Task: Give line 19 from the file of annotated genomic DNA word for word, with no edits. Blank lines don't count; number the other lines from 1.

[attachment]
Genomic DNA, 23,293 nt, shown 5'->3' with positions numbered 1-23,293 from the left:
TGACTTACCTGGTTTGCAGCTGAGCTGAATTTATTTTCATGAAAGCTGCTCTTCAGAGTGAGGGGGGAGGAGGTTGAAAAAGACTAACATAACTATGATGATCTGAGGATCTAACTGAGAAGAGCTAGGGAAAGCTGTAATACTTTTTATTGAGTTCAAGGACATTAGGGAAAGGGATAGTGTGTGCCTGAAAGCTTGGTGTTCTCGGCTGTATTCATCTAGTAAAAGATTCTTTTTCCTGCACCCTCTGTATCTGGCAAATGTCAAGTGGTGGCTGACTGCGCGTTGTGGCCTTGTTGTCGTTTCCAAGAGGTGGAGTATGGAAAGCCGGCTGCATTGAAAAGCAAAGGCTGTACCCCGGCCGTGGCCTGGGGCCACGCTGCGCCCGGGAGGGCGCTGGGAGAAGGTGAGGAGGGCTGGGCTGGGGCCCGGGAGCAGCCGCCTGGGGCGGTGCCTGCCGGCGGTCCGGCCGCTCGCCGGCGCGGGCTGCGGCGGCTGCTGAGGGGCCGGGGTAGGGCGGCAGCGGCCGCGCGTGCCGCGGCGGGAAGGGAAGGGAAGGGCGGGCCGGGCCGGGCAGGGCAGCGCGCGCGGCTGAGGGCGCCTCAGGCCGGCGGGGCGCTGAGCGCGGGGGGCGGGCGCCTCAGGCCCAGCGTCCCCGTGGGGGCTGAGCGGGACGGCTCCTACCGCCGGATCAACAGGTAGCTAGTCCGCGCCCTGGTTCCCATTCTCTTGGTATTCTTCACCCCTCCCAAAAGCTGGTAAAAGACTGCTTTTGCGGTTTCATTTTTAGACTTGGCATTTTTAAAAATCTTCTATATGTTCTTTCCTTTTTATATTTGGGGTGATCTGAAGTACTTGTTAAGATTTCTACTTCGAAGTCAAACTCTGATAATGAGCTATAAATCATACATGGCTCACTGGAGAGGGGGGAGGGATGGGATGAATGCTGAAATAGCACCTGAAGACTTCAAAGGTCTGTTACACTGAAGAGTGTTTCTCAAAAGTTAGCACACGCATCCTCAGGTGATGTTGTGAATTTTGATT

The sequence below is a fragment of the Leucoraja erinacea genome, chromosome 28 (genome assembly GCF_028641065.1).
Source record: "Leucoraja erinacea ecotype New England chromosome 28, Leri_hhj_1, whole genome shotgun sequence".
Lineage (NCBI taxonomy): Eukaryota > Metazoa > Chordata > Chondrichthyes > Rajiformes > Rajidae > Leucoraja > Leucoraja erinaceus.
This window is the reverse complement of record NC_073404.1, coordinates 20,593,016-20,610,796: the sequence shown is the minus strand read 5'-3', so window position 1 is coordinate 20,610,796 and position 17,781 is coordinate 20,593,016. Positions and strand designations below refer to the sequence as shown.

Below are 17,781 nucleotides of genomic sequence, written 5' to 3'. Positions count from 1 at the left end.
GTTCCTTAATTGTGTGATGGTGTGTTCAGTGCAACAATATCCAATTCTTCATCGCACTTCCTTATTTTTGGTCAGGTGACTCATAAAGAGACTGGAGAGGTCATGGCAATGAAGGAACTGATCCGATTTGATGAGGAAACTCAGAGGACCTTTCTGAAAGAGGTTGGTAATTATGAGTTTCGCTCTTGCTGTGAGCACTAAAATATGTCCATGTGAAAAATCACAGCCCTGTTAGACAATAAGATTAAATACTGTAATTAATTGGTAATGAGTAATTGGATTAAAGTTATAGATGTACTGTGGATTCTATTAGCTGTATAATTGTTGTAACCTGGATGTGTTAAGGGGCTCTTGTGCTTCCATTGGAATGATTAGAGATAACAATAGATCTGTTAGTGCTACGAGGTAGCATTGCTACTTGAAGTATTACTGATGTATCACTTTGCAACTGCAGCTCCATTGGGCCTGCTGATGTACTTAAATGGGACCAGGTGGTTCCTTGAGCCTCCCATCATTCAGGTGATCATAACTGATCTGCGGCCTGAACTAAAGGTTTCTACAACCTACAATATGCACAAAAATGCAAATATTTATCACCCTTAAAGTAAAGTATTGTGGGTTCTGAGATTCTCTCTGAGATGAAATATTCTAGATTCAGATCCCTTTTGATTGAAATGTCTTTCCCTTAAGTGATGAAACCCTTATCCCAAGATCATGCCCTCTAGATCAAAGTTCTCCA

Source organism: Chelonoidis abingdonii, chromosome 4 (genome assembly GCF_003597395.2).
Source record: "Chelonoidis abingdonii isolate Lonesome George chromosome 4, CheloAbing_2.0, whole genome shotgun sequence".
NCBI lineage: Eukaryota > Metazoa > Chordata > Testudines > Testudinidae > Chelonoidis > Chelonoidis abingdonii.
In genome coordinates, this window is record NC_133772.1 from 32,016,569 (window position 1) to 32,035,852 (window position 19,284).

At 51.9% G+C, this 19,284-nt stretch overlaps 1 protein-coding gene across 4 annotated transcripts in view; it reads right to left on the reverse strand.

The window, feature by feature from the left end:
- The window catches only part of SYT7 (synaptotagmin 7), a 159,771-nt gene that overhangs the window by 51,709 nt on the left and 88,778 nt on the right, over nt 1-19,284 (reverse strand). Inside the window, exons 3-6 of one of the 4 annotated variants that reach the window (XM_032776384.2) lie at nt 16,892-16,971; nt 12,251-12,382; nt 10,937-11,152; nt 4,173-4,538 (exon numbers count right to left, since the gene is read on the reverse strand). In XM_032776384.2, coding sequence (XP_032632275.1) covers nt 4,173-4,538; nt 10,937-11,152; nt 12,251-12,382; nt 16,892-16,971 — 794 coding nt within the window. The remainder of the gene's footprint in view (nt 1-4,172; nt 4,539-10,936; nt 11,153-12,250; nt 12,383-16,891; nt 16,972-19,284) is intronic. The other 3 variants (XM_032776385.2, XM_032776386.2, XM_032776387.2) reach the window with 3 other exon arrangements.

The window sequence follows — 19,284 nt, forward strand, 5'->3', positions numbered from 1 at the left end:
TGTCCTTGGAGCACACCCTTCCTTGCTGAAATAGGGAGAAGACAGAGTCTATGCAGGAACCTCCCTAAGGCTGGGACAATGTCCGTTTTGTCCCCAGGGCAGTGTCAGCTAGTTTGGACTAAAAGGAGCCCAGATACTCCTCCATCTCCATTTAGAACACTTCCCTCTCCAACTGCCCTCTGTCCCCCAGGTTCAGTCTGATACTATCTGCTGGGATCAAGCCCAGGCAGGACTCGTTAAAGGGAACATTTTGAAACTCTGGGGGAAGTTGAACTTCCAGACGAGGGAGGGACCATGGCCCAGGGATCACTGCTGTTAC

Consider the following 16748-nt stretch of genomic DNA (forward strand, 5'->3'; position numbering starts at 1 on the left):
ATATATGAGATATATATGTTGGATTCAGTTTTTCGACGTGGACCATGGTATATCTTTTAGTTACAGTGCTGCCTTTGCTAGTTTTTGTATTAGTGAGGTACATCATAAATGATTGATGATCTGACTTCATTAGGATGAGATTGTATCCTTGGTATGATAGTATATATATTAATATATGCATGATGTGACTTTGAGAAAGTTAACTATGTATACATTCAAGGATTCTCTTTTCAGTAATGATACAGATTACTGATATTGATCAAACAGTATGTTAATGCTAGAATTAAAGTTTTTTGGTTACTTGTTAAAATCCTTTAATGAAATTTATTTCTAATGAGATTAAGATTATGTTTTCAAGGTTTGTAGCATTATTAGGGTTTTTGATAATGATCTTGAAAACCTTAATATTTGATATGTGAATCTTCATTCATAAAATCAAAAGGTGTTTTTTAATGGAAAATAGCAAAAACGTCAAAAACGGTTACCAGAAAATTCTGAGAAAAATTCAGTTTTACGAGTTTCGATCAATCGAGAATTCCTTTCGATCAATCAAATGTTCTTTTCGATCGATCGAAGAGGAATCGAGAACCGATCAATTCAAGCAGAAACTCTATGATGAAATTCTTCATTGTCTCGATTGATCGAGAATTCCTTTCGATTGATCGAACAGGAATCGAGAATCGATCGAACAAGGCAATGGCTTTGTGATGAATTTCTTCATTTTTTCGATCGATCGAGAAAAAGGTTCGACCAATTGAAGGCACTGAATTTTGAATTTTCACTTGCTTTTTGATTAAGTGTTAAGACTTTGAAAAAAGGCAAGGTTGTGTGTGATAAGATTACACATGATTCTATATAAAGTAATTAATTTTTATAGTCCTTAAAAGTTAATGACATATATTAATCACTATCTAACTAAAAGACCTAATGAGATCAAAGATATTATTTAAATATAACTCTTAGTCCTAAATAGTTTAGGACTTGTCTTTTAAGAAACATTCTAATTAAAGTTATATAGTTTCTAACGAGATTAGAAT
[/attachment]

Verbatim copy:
ATATATGAGATATATATGTTGGATTCAGTTTTTCGACGTGGACCATGGTATATCTTTTAGTTACAGTGCTGCCTTTGCTAGTTTTTGTATTAGTGAGGTACATCATAAATGATTGATGATCTGACTTCATTAGGATGAGATTGTATCCTTGGTATGATAGTATATATATTAATATATGCATGATGTGACTTTGAGAAAGTTAACTATGTATACATTCAAGGATTCTCTTTTCAGTAATGATACAGATTACTGATATTGATCAAACAGTATGTTAATGCTAGAATTAAAGTTTTTTGGTTACTTGTTAAAATCCTTTAATGAAATTTATTTCTAATGAGATTAAGATTATGTTTTCAAGGTTTGTAGCATTATTAGGGTTTTTGATAATGATCTTGAAAACCTTAATATTTGATATGTGAATCTTCATTCATAAAATCAAAAGGTGTTTTTTAATGGAAAATAGCAAAAACGTCAAAAACGGTTACCAGAAAATTCTGAGAAAAATTCAGTTTTACGAGTTTCGATCAATCGAGAATTCCTTTCGATCAATCAAATGTTCTTTTCGATCGATCGAAGAGGAATCGAGAACCGATCAATTCAAGCAGAAACTCTATGATGAAATTCTTCATTGTCTCGATTGATCGAGAATTCCTTTCGATTGATCGAACAGGAATCGAGAATCGATCGAACAAGGCAATGGCTTTGTGATGAATTTCTTCATTTTTTCGATCGATCGAGAAAAAGGTTCGACCAATTGAAGGCACTGAATTTTGAATTTTCACTTGCTTTTTGATTAAGTGTTAAGACTTTGAAAAAAGGCAAGGTTGTGTGTGATAAGATTACACATGATTCTATATAAAGTAATTAATTTTTATAGTCCTTAAAAGTTAATGACATATATTAATCACTATCTAACTAAAAGACCTAATGAGATCAAAGATATTATTTAAATATAACTCTTAGTCCTAAATAGTTTAGGACTTGTCTTTTAAGAAACATTCTAATTAAAGTTATATAGTTTCTAACGAGATTAGAAT